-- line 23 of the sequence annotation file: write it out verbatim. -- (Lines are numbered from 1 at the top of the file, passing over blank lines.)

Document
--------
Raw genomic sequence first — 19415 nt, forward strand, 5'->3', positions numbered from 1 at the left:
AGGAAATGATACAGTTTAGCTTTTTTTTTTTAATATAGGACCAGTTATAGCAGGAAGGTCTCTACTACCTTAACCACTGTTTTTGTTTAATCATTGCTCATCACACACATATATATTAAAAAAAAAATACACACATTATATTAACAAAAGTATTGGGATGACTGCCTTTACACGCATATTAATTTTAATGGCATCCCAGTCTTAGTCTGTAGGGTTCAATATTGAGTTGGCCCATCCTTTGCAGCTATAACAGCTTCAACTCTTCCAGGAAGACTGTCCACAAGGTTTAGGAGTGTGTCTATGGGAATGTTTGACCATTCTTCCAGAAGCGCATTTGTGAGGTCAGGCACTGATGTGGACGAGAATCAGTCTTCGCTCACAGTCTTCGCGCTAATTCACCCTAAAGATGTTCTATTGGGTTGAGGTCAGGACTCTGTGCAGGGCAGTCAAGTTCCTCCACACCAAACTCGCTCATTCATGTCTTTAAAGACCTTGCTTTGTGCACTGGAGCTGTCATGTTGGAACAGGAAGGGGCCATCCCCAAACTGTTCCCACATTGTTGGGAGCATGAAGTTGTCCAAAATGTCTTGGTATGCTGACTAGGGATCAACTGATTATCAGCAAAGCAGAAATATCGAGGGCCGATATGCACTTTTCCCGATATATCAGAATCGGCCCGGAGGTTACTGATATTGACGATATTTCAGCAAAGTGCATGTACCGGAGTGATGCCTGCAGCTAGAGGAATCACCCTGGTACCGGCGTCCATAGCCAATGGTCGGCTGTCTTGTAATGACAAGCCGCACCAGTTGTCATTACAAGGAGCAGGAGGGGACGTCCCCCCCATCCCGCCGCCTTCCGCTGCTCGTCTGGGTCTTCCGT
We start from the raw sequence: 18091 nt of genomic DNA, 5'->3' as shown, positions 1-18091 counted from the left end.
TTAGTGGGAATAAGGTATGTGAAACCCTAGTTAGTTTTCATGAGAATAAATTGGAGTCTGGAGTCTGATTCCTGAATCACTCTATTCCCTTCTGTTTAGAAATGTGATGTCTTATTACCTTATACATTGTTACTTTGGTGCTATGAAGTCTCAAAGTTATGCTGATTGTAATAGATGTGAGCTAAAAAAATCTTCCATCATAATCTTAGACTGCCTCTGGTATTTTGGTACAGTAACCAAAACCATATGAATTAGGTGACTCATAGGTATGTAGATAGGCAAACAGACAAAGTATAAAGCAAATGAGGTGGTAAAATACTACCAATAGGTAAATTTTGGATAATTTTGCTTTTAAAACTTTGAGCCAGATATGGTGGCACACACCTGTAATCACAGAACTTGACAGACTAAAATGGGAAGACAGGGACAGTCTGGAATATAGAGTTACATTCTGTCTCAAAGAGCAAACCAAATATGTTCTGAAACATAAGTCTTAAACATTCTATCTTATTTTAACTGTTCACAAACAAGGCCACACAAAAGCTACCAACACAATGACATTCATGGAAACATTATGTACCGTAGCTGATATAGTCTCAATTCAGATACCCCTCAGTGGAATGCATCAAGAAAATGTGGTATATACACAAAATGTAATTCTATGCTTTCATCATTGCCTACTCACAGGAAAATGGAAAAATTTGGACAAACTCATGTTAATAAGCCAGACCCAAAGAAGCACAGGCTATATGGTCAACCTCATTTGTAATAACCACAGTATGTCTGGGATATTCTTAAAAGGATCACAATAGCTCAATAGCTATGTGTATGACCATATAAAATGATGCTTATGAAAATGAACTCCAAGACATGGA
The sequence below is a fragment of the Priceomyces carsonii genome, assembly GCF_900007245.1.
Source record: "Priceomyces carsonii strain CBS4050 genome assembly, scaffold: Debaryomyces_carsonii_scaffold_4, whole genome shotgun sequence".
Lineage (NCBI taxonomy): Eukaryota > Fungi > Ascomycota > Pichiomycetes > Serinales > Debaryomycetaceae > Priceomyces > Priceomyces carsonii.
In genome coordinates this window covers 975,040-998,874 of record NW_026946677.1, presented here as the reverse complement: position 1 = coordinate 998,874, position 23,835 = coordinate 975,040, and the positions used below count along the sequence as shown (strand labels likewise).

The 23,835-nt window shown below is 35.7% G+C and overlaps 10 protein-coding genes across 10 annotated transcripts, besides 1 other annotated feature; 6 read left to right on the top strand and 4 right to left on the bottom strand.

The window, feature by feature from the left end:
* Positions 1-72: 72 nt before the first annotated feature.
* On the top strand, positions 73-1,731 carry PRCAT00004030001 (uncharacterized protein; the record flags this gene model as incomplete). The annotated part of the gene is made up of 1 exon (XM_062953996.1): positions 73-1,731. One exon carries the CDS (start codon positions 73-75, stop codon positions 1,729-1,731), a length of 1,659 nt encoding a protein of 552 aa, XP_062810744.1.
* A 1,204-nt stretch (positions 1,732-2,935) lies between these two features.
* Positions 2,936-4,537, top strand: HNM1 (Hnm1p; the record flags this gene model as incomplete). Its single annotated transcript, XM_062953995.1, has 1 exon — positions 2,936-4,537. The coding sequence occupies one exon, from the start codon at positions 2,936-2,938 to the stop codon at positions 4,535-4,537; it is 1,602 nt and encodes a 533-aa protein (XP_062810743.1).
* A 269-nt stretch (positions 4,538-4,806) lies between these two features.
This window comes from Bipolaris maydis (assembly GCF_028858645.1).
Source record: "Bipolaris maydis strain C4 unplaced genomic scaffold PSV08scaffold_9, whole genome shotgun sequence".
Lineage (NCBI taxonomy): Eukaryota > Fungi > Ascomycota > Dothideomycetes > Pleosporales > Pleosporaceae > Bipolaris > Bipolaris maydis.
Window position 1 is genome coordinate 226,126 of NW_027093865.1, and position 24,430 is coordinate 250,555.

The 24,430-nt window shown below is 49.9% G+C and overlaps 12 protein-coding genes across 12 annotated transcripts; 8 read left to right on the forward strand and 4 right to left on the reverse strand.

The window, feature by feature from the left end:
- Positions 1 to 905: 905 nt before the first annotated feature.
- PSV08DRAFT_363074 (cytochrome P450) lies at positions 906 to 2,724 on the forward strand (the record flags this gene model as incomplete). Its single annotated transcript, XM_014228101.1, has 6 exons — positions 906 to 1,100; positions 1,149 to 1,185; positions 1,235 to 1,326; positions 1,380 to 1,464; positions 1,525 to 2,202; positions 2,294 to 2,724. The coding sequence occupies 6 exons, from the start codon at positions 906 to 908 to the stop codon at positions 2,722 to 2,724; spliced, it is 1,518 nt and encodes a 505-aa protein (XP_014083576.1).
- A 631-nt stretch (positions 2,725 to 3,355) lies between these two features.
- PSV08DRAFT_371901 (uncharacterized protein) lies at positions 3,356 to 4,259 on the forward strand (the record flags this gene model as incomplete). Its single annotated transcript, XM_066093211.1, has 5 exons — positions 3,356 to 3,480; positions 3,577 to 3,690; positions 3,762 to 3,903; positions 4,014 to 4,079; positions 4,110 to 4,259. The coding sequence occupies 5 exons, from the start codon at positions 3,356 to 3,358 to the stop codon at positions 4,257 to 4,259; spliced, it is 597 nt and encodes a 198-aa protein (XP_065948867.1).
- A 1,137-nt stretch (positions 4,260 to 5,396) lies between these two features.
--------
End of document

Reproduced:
- PSV08DRAFT_363074 (cytochrome P450) lies at positions 906 to 2,724 on the forward strand (the record flags this gene model as incomplete). Its single annotated transcript, XM_014228101.1, has 6 exons — positions 906 to 1,100; positions 1,149 to 1,185; positions 1,235 to 1,326; positions 1,380 to 1,464; positions 1,525 to 2,202; positions 2,294 to 2,724. The coding sequence occupies 6 exons, from the start codon at positions 906 to 908 to the stop codon at positions 2,722 to 2,724; spliced, it is 1,518 nt and encodes a 505-aa protein (XP_014083576.1).